The brains behind London's Tech City wanted to turn a car park into 800 affordable artist studios -- but the council said no

Rohan Silva Second HomeRohan Silva/Second HomeRohan Silva, cofounder of Second Home.

Plans to convert a multi-storey car park in South London into the largest collection of artist studios in London have been rejected by a local council.

Despite support from UK culture minister Ed Vaizey, the plans to convert the car park in Peckham into 800 “ultra-affordable” artist studios were rejected by Southwark Council.

The council announced on Friday that it has instead chosen to go with a rival bid from Pop Community, which opened a “community campus” in South London earlier this year called Pop Brixton.

The rejected “Bold Home” plans, which would have cost £3 million to follow through on, were drawn up by Rohan Silva, the former advisor to Prime Minister David Cameron that dreamt up Tech City, Sam Alderton, who cofounded the Second Home work space with Silva, and Hannah Barry, whose arts company Bold Tendencies is already puts on exhibitions and performances in the car park.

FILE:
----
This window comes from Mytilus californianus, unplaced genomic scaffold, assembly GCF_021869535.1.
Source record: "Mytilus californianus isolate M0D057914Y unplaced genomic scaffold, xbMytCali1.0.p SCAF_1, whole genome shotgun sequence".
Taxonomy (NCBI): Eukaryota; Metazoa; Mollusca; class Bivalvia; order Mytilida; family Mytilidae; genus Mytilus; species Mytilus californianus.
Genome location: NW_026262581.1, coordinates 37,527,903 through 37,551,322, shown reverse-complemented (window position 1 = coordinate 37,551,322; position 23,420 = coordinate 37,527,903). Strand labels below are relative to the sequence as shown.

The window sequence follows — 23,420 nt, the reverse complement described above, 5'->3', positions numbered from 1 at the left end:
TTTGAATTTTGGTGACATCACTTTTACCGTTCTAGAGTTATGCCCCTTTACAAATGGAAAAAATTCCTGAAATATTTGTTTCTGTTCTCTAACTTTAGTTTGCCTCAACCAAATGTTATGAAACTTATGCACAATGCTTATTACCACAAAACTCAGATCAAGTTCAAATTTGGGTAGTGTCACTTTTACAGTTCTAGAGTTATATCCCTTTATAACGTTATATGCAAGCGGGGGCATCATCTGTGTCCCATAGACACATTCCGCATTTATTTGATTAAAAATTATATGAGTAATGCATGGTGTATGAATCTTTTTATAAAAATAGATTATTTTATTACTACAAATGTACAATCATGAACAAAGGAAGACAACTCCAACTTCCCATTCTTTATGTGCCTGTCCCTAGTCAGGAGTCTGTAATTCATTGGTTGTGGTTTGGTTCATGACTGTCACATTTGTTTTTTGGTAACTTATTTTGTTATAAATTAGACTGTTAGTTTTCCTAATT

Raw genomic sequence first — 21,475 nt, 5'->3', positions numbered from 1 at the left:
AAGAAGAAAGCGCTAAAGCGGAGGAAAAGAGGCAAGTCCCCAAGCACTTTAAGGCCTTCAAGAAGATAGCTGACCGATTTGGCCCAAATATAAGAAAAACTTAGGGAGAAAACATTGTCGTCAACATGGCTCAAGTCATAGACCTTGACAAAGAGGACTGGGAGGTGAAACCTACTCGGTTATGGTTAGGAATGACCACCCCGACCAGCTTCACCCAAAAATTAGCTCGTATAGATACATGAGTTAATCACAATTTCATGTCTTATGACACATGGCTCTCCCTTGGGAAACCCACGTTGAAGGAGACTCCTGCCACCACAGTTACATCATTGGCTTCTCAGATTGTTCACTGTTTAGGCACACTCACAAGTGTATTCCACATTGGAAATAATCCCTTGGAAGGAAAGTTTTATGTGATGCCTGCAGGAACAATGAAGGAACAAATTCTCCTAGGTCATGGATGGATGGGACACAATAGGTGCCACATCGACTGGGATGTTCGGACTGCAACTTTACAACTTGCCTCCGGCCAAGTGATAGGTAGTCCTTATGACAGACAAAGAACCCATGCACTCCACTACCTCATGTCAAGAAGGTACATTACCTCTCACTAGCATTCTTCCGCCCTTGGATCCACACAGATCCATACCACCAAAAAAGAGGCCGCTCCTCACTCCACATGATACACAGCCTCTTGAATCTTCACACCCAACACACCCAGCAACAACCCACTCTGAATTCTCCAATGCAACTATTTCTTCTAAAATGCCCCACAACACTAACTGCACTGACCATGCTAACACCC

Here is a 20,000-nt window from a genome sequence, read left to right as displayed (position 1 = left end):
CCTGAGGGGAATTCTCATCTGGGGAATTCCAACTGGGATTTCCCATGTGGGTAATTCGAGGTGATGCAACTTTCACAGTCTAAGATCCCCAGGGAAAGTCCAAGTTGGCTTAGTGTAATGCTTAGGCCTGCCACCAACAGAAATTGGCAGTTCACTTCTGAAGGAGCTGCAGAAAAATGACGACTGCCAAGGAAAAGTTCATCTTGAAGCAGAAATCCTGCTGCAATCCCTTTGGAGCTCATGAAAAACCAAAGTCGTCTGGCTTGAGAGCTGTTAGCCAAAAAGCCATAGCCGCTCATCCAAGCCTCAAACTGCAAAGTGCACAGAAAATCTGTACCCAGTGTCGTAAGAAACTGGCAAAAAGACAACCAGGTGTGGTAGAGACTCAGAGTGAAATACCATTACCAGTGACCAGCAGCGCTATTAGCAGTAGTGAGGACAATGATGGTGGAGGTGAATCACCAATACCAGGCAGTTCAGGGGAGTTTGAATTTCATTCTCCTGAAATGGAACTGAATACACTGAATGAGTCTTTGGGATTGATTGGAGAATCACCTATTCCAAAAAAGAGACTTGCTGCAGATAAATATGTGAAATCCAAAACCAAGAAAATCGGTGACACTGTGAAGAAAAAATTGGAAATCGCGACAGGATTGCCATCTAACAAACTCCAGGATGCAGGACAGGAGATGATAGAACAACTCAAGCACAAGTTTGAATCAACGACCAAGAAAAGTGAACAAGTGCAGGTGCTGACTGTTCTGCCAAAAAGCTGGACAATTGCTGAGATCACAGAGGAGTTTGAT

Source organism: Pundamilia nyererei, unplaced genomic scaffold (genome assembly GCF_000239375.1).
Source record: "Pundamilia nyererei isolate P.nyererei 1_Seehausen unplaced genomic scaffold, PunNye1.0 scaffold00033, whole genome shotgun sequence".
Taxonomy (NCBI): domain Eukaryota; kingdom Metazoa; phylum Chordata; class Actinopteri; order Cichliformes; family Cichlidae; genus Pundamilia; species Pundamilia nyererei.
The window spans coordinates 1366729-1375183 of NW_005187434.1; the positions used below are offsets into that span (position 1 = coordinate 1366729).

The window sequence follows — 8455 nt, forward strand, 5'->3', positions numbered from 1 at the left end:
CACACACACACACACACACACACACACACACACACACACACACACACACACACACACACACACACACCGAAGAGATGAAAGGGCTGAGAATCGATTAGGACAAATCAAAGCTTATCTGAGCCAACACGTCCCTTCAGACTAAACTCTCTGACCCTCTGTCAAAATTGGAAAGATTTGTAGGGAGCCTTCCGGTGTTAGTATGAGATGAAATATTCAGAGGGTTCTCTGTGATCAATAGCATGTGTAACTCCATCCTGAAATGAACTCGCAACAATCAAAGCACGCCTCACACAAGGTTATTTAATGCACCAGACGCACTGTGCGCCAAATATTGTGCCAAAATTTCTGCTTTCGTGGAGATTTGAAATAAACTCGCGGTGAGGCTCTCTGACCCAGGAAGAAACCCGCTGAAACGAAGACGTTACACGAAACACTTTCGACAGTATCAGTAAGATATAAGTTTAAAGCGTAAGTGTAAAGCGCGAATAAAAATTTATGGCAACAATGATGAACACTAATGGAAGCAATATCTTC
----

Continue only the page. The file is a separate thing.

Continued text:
Writing on the Second Home blog after hearing about the rejection, the trio wrote: “We are disappointed by Southwark Council’s decision to award the Peckham multi-storey car park site to a Mayfair-based property developer.”

They added: “Under the terms of our detailed proposal, Southwark Council would not have had to invest a penny — we would have invested the entire £3 million construction budget ourselves, and also paid Southwark £200,000 a year in rent, which would have been fantastic deal for the local community.”

Southwark Council, which currently owns the car park that has been earmarked for redevelopment, said: “We felt their proposals weren’t right for what we wanted for this particular space.”

Bold HomeSecond Home/Alex BaldockThe car park in Peckham, South London.

The Second Home cofounders and Barry are now seeking a new location for Bold Home.

Southwark Council said the winning bidders will convert the car park, which is home to popular rooftop bar Frank’s Cafe into a “mixture of artist studios and workshops, and cowork spaces, along with meeting space, which will support a thriving community of artists, small creative businesses and local entrepreneurs.”

The council began accepting bids in August and it received more than 14 submissions in total.

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